It’s not until after a slog of interviews and the most frenzied lunchtime of my life that I realize what I agreed to when I told Terry I’d stay by his side. This is at least the fifth camera they’ve pointed at him today—and by extension, me, his silent blue-clad shadow. I can already hear the fans asking “Who’s she? What’s she doing there? Why does she get to stand next to him?” We’re soooo fucked.

Ron seems relatively tense about me being in front of a camera too. I don’t know which is worse: being there and not saying anything, or being there and trying to say something. I’m just talking whenever they ask me to—and the only two things I’ve said are “Hello!” and “Yep, I’m the intern,” whenever Terry mentions the intern and then gestures to me expectantly. It’s all making me more and more self-conscious by the second. Then again, if I’m behind the velvet ropes and next to the creator of one of Bizney’s hit shows, I should be contributing as part of the creative team, right? I’m not just a fan attending, I am the intern. I’ve been in the writer’s room. Terry keeps me around for scope. Maybe I should offer something up. It’s not like they can’t cut it from the interview if they don’t like it. None of this is live, I don’t think… Augh, but what if I say something stupid?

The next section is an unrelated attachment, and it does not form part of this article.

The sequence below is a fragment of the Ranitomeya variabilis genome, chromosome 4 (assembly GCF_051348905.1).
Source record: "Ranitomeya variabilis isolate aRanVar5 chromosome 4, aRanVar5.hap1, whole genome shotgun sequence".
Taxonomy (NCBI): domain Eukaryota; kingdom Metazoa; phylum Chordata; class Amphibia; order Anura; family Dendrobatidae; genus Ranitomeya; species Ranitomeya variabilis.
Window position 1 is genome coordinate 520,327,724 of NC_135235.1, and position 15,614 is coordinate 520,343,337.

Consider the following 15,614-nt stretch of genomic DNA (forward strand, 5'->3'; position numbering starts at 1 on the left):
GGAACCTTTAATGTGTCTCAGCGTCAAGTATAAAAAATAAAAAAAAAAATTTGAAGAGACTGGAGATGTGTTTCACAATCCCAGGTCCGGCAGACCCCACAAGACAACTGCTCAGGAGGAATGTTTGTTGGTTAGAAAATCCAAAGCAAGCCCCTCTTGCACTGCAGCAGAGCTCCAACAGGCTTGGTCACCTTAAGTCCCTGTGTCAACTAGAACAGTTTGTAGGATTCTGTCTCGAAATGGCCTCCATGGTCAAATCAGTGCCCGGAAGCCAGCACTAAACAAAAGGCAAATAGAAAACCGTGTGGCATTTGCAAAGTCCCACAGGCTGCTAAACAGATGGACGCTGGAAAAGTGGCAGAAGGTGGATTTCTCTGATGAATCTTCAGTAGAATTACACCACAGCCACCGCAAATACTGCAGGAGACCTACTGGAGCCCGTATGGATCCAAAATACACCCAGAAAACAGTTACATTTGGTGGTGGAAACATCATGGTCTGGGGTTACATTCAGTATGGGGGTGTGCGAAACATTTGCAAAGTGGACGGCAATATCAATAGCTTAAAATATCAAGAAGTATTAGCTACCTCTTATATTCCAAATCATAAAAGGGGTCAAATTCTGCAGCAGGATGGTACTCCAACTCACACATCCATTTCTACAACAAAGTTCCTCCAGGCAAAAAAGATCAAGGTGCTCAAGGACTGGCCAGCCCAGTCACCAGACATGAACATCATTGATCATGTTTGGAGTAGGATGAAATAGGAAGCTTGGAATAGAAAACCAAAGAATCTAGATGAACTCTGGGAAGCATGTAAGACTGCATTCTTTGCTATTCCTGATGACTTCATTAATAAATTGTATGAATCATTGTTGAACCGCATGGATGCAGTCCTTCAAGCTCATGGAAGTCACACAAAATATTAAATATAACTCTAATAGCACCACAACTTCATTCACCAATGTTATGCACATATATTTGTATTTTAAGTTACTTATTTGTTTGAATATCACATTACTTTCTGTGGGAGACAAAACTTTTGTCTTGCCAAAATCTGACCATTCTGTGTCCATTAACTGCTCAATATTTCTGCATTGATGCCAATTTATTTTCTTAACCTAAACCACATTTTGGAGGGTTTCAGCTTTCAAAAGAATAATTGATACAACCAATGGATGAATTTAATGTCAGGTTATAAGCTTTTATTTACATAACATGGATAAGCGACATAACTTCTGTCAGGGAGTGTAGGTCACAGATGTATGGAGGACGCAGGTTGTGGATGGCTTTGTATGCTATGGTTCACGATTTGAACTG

That’s probably exactly what Ron’s worried about.

I’m snapped out of my internal debate when our stylish reporter asks a question I can’t ignore.

“So, some fans have been wondering: given the time period in which Alex and Xander grew up, was Philbrick Pines the sort of father that believed in corporal punishment?”

Terry, who has been on the ball all day with his answers, makes the one noise that would surely make Ron’s heart stop if he wasn’t currently dealing with a streamer collapse at the booth across from us. “Ahhhhhhuummmmm….”

Terry doesn’t know?!

My mouth is open before I can think better of it. “I think it’s safe to say he isn’t.” In my peripheral vision, I see Ron drop something and spin to look at us. Terry is a little less pronounced in his reaction, turning just marginally towards me.